13 - What fragrance reminds you of home?
What?! I am surprised by this question. I do not know. There are so many homes to remember. My childhood home in Seattle. My teen home in Pittsburgh. My apartment in Providence. My apartments in Brooklyn. My first home in rural New York. My current home in rural Vermont. Right now, I would say that the aftershave my boyfriend uses reminds me of home.
14 - David W. McFadden once said that books come from books, but are there any other forms that influence your work, whether nature, music, science or visual art?
I like what he says. Yes, that’s true. I like to think of the writers I love as companions. Melville, my bosom friend, for example, often runs through my mind; I was driving home from picking up my daughter today and was thinking of that fascinating phrase “that hive of subtlety” from “Benito Cereno.” I am influenced by art, for sure, in particular paintings, and wish I could go to museums more often. Many of the poems in DIAMONDS are about art; there are poems about going to the Clark Institute of Art and looking at paintings by Rembrandt and Sargent; a poem about Bosch’s The Garden of Earthly Delights; about Le Moyne’s A Young Daughter of the Picts. W.J.T. Mitchell’s definition of Ekphrasis appeals to me: “something done to something, with something, by someone.” Incredible. That’s what all poems are, too. Music also comes into the book with star appearances by David Bowie and Björk.
15 - What other writers or writings are important for your work, or simply your life outside of your work?
H.D., Mina Loy, Emily Dickinson, Nella Larsen, Shakespeare, Lorine Niedecker, Virginia Woolf, John Keats, Miriam Toews, Sei Shōnagon, Milton, Roland Barthes, Melville. There are so many I could go on and on.
16 - What would you like to do that you haven't yet done?
I would like to publish a novel. I would like to go to Italy!
17 - If you could pick any other occupation to attempt, what would it be? Or, alternately, what do you think you would have ended up doing had you not been a writer?
Oh dear, I think I’m pretty good at teaching. I can’t imagine doing something else. But that’s different from being a writer. It’s a dream to be a writer who can live on one’s publications; that’s not common as a poet. If I “had not been a writer,” I would be a different person. I’d like to think that I would do work for women’s rights. I would have ended up being that strange woman who lives alone in the woods, and people say, Stay away from her. She’s reading and talking to herself.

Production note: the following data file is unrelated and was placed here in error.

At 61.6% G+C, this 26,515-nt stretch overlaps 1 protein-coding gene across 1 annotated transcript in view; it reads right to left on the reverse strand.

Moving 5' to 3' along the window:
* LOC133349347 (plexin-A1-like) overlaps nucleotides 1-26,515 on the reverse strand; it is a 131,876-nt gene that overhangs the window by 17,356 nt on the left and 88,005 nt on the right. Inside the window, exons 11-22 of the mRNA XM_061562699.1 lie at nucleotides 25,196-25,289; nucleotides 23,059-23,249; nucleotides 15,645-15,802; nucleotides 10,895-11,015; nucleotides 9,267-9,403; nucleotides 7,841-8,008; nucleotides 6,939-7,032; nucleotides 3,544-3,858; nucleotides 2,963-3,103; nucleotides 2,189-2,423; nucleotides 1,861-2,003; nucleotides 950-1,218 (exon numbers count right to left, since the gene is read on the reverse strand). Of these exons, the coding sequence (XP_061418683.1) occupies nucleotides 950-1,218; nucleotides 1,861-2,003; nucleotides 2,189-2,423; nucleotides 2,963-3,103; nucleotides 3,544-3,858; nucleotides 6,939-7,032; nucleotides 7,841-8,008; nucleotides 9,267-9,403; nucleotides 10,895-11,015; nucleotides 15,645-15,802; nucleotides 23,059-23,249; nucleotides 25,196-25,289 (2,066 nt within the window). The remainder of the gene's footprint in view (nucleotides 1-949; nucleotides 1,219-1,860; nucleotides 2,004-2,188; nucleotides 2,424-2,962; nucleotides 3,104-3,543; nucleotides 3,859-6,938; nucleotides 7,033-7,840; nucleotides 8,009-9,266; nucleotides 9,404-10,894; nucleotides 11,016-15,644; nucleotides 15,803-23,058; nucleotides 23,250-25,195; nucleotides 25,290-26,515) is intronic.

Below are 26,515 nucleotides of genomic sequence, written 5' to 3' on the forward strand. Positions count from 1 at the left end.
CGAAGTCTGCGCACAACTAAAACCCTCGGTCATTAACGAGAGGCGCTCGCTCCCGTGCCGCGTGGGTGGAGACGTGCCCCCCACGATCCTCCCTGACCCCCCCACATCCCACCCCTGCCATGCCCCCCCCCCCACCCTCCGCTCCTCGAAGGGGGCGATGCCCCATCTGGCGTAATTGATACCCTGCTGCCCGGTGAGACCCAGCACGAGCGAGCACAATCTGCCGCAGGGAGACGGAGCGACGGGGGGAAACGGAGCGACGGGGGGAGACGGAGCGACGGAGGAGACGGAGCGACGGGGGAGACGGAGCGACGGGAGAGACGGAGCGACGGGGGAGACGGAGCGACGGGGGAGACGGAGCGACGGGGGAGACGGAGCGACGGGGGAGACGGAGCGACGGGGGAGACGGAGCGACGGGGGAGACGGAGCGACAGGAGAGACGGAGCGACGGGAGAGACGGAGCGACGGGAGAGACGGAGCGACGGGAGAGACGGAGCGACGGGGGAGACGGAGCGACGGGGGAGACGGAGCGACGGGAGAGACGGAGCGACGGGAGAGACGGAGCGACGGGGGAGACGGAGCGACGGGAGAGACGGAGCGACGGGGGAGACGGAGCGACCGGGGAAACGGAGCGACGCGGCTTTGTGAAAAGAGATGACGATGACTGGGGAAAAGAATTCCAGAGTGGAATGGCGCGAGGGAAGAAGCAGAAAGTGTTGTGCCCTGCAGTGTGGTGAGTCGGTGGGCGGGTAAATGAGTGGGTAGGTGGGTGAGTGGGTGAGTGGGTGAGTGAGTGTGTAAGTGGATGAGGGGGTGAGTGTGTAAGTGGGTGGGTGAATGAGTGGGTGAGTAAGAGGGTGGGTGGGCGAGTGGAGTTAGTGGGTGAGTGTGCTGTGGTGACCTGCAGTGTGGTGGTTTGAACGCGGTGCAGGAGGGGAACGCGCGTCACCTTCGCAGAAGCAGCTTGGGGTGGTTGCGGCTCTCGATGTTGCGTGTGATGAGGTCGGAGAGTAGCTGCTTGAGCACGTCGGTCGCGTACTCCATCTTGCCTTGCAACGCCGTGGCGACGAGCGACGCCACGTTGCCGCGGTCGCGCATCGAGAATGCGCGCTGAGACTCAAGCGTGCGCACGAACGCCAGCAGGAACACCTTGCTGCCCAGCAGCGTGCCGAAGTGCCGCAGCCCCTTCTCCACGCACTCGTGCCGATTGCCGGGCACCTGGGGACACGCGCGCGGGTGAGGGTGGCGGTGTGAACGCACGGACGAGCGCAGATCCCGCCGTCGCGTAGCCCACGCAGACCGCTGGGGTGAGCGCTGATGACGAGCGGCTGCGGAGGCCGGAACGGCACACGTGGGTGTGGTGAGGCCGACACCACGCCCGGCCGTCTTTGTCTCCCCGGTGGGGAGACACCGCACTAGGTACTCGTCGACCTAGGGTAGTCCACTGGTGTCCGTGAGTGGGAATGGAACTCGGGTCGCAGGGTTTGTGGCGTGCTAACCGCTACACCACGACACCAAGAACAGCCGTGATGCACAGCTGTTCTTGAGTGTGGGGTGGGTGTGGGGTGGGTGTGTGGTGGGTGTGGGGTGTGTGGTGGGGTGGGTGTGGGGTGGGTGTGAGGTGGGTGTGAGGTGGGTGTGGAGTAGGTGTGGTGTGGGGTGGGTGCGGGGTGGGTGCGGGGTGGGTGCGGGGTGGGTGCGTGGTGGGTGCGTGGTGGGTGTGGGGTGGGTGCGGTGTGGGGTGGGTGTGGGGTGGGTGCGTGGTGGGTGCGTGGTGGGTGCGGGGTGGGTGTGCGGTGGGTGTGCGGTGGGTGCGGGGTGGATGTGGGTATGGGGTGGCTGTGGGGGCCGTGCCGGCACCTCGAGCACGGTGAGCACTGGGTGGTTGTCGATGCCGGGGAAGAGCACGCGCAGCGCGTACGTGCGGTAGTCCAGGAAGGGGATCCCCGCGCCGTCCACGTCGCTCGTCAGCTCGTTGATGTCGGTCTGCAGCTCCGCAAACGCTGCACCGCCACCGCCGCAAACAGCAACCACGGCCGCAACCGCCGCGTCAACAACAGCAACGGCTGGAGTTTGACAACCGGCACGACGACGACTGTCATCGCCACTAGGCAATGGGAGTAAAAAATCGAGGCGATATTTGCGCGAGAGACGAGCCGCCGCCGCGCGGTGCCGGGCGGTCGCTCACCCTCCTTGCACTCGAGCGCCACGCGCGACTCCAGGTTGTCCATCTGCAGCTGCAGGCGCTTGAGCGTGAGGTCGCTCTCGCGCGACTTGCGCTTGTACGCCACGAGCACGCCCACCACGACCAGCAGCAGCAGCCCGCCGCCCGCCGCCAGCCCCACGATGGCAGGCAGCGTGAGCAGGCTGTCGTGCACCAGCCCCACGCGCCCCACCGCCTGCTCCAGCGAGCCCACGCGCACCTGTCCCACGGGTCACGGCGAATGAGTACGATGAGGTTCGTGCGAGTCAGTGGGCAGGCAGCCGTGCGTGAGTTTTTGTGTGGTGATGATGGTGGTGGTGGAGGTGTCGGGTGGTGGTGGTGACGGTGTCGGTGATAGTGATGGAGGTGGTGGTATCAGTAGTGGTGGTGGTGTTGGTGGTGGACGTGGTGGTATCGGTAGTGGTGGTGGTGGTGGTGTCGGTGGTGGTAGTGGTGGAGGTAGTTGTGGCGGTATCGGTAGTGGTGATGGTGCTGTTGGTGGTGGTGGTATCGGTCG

18 - What made you write, as opposed to doing something else?
There is no choice. Writing is hard, relentless, absorbing, possessive. When I’m working on a book, I feel bothered by it, “bothered by beauty,” as John Ashbery wrote. “No layoff from this condensary,” as Lorine Niedecker writes. When I’m writing, I’m also at my most happy—being alone and thinking and worrying over words. I often wish I wasn’t a writer; I have a naïve fantasy that I would be happier and calmer if I wasn’t. To have one job. I’m not good at other things, such as playing the flute or singing or surgery, so I’m sticking with poetry.
19 - What was the last great book you read? What was the last great film?
The last great book I read was FIGHT NIGHT by Miriam Toews. Hell yeah! That is book is a force. I loved it with all my heart: its characters, its style, its structure. The last great film I saw is The Apartment, the Billy Wilder film from 1960, which I had never seen. I love Jack Lemmon’s physical comedy, his nervy, earnest, wiggly energy. I loved the pristine secretaries battling for dignity and love within the patriarchal structure of the office. I loved the lightning-fast banter, the comebacks, the Tiffany lamps and Modern art stuck to the wall with pins of his apartment. Most of all, I loved Shirley MacLaine’s performance. Her wholehearted longing, her honest tears, her warm demeanor in the Elevator Operator uniform. I feel like we all still work at Consolidated Life.
20 - What are you currently working on?
I am working on a draft of a novel about moving to the country from the city. It involves a bear. I’m also working on some new poems—about a Giant Sloth, the myth of Danaë, and a fungal carpet.